This clinical alert follows the preventable death of an aged care resident as a direct result of being administered medications that were not prescribed for them.
The coroner noted the resident’s death was due to a series of systemic errors and a wholesale lack of adequate checks and balances occurring when the service was transitioning from their original paper-based, handwritten medication charts to an electronic medication management (EMM) system.
- In this instance, the resident’s preventable death was linked to factors associated with the service’s implementation of a new electronic medication management (EMM) system. However, the circumstances of this death also underscore the importance for all residential aged care services of ensuring that they have ironclad protocols in place to prevent medication errors occurring at any time.
- When changing, updating, or transcribing a resident’s medication record/chart, it is strongly recommended that there is an effective process involving at least 2 people independently checking the medication records.
- GPs and prescribers should be aware of their overarching responsibility in signing either electronically generated or handwritten medication charts.
- It is important that residential aged care services conduct regular medication audits reporting to their medications advisory committee, and promptly address any issues detected.
- Where possible, ensure residents are informed about what medications they are taking. This can provide another layer of safety. Staff, residents, and involved family members should feel empowered to raise concerns or issues about residents’ medications.
- Ensure the 6 'rights' of administering medication are carried out every time: the right medication; the right dose; the right person; the right time; the right route; and the right documentation. Errors regarding these 6 fundamentals of medication management were frequently identified in analysis of medication related complaints to the Commission, indicating that more caution is required.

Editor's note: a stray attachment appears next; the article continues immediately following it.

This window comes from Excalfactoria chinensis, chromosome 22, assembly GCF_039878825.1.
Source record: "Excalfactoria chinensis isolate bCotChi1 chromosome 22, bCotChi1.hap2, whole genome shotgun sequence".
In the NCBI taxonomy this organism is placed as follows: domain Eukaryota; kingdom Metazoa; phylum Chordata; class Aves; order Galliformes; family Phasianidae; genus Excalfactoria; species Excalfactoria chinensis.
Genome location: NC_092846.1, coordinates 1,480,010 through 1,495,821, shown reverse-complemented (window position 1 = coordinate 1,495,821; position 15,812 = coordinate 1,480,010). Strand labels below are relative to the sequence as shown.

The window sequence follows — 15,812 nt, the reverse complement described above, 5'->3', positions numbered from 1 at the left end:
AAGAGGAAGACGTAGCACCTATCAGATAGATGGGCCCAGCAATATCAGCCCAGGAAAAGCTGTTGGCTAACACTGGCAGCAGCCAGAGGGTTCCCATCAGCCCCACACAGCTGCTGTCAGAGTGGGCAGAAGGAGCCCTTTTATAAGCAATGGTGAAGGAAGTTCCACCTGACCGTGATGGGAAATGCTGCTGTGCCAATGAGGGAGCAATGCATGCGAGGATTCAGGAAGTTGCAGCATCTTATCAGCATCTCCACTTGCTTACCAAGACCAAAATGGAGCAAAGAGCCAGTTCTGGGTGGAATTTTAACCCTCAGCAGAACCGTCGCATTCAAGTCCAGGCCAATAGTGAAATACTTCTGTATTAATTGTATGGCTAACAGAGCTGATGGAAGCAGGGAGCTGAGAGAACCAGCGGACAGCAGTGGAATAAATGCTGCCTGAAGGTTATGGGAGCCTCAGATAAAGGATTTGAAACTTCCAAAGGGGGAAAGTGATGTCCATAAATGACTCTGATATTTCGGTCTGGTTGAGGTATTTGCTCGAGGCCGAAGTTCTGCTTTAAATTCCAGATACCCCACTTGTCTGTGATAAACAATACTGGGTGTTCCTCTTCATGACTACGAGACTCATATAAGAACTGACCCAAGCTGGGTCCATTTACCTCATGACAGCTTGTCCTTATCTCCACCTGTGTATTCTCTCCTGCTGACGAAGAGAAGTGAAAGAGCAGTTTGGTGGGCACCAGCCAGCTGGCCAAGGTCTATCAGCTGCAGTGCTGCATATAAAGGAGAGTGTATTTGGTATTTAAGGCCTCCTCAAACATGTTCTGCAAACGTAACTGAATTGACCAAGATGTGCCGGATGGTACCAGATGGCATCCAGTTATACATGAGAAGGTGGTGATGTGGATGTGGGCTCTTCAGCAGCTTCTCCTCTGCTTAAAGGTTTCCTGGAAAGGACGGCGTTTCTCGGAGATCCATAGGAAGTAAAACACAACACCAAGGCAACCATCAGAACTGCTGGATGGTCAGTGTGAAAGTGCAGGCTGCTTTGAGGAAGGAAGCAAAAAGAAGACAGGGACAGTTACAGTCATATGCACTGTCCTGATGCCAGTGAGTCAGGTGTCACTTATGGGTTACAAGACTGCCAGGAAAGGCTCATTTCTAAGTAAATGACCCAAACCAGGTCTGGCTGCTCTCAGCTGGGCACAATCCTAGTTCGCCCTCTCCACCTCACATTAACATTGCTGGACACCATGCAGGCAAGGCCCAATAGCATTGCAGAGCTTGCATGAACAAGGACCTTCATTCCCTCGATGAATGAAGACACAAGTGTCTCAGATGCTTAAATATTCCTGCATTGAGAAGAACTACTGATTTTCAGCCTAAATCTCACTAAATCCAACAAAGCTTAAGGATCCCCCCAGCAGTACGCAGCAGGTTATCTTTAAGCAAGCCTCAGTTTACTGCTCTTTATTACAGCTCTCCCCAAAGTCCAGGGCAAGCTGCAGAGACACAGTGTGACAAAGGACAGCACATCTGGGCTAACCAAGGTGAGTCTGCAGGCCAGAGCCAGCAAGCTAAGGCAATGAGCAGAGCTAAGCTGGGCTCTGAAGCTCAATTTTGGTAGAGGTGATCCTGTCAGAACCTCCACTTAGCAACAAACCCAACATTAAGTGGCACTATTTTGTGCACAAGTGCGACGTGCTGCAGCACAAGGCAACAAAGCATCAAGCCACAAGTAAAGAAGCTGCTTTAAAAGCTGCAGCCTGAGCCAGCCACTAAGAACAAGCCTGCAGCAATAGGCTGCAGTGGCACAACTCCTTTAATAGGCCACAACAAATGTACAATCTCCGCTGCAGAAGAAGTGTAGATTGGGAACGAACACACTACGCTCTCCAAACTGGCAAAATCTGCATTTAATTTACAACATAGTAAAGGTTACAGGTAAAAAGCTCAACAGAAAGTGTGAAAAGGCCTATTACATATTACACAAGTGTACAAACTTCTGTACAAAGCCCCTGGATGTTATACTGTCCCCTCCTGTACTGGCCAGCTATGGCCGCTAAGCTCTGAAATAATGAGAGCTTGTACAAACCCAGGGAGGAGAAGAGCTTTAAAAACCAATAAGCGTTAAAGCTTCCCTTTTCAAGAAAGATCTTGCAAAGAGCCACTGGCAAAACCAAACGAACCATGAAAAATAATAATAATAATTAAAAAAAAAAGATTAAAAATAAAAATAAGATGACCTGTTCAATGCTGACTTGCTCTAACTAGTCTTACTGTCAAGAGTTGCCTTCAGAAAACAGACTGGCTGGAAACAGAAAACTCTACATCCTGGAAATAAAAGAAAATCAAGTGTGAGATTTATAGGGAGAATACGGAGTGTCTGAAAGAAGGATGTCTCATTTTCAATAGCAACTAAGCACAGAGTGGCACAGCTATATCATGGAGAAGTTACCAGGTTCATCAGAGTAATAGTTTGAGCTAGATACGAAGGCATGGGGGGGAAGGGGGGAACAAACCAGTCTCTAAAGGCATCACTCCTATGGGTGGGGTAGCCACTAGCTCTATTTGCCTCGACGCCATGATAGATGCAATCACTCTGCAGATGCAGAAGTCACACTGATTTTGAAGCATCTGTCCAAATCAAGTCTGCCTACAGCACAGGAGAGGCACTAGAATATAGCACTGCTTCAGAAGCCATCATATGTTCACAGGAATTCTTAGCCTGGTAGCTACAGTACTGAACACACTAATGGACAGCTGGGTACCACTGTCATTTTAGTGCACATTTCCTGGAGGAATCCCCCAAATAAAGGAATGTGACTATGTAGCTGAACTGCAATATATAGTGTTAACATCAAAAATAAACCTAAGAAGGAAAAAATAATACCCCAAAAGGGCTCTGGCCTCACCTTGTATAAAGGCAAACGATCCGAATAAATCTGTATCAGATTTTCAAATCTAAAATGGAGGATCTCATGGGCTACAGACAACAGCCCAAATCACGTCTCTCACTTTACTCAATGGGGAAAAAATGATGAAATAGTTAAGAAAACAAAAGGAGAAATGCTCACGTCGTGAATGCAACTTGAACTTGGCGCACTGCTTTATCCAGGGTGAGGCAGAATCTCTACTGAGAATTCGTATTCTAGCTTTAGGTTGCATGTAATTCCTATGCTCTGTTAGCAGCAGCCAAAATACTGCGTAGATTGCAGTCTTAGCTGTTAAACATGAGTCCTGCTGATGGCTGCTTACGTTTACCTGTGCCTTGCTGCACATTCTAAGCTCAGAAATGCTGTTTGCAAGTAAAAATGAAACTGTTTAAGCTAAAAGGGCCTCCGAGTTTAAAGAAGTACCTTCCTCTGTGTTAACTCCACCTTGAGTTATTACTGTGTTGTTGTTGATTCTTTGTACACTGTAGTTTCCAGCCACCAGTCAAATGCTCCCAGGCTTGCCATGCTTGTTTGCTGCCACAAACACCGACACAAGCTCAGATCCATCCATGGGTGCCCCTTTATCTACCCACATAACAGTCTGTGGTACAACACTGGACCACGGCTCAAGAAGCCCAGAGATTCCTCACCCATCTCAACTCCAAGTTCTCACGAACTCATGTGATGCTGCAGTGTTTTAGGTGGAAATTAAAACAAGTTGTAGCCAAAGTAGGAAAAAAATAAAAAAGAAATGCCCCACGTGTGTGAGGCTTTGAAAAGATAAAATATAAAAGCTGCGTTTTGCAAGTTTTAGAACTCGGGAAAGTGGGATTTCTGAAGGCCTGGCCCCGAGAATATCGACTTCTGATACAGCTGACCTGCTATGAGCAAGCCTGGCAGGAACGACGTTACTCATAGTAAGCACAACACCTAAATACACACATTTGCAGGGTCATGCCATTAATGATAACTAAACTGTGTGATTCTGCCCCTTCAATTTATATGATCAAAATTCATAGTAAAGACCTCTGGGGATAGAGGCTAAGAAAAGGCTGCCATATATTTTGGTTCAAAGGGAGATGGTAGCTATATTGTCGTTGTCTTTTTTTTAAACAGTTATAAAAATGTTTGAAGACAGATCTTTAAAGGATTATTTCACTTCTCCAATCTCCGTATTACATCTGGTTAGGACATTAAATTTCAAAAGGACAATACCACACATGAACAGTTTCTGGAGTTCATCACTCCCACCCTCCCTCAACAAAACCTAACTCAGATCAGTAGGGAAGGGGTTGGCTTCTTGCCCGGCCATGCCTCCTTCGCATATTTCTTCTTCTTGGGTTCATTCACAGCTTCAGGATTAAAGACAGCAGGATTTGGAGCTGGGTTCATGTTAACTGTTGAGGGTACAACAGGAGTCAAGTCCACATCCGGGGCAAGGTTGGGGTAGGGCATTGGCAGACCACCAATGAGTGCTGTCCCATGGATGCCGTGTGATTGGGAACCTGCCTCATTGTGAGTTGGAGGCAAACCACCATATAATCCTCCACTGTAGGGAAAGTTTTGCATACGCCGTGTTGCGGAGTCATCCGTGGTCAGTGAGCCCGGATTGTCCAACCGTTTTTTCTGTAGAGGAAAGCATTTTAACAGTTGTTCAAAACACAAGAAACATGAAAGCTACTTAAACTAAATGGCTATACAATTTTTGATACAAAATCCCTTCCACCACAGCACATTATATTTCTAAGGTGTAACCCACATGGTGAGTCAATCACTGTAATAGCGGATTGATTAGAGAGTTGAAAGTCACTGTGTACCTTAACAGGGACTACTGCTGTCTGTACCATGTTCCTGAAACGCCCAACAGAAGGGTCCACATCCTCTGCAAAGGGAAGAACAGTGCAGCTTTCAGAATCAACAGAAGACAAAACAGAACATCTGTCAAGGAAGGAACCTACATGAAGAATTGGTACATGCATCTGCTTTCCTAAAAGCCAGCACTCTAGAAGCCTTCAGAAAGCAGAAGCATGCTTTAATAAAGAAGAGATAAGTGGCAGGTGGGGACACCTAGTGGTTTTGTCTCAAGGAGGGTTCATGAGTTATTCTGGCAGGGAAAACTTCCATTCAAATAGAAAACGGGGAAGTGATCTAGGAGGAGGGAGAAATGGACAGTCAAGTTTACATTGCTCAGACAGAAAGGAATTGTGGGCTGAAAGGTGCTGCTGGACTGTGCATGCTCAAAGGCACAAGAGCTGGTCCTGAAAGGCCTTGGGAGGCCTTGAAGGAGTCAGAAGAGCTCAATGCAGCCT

Nationally, residential aged care services are changing from paper-based medication charts to electronic systems of dispensing. EMM systems are perceived to be safer overall but transferring from one system to another is a high-risk process as this incident shows.
The residential aged care service employed a local pharmacy they had not used previously to take over the supply of medications to the service and to facilitate the changeover from a paper medication chart system to an EMM system.
The software company providing the EMM system incorrectly transcribed the medications from the resident’s paper chart to the electronic medications chart while assisting the local pharmacy (responsible for preparing the individualised medication packs) to implement the new system.
The general practitioner who signed off/approved the new electronic medication chart did not observe that incorrect dosages and additional medications for that resident were included on the new electronic medications chart.
The residential aged care service’s staff relied on the pre-packed medication and did not cross check the EMM chart against the old paper medication chart.
The error that occurred was a duplication of 2 residents’ profiles; a similarly named resident’s medication list, while being entered into the EMM system, was accidentally added to the chart of the resident who subsequently lost their life after being given that other person’s prescribed medication. The same or similar names are always a red flag when checking, prescribing, and administering medications.
Following this sad and preventable death, the residential aged care service conducted an internal review using the Department of Health’s Guiding Principles for Medication Management in Residential Aged Care Facilities aiming to identify gaps in their medication systems.
The service implemented the following reforms:
- Medication audits will be conducted at regular intervals and a further audit is conducted with pharmacy staff who attend the site every 4 months.
- Facility staff always check new medication packs against current drug charts.
- Staff will undergo regular and further training on medication administration.
Dr Melanie Wroth MB BS, FRACP
Chief Clinical Advisor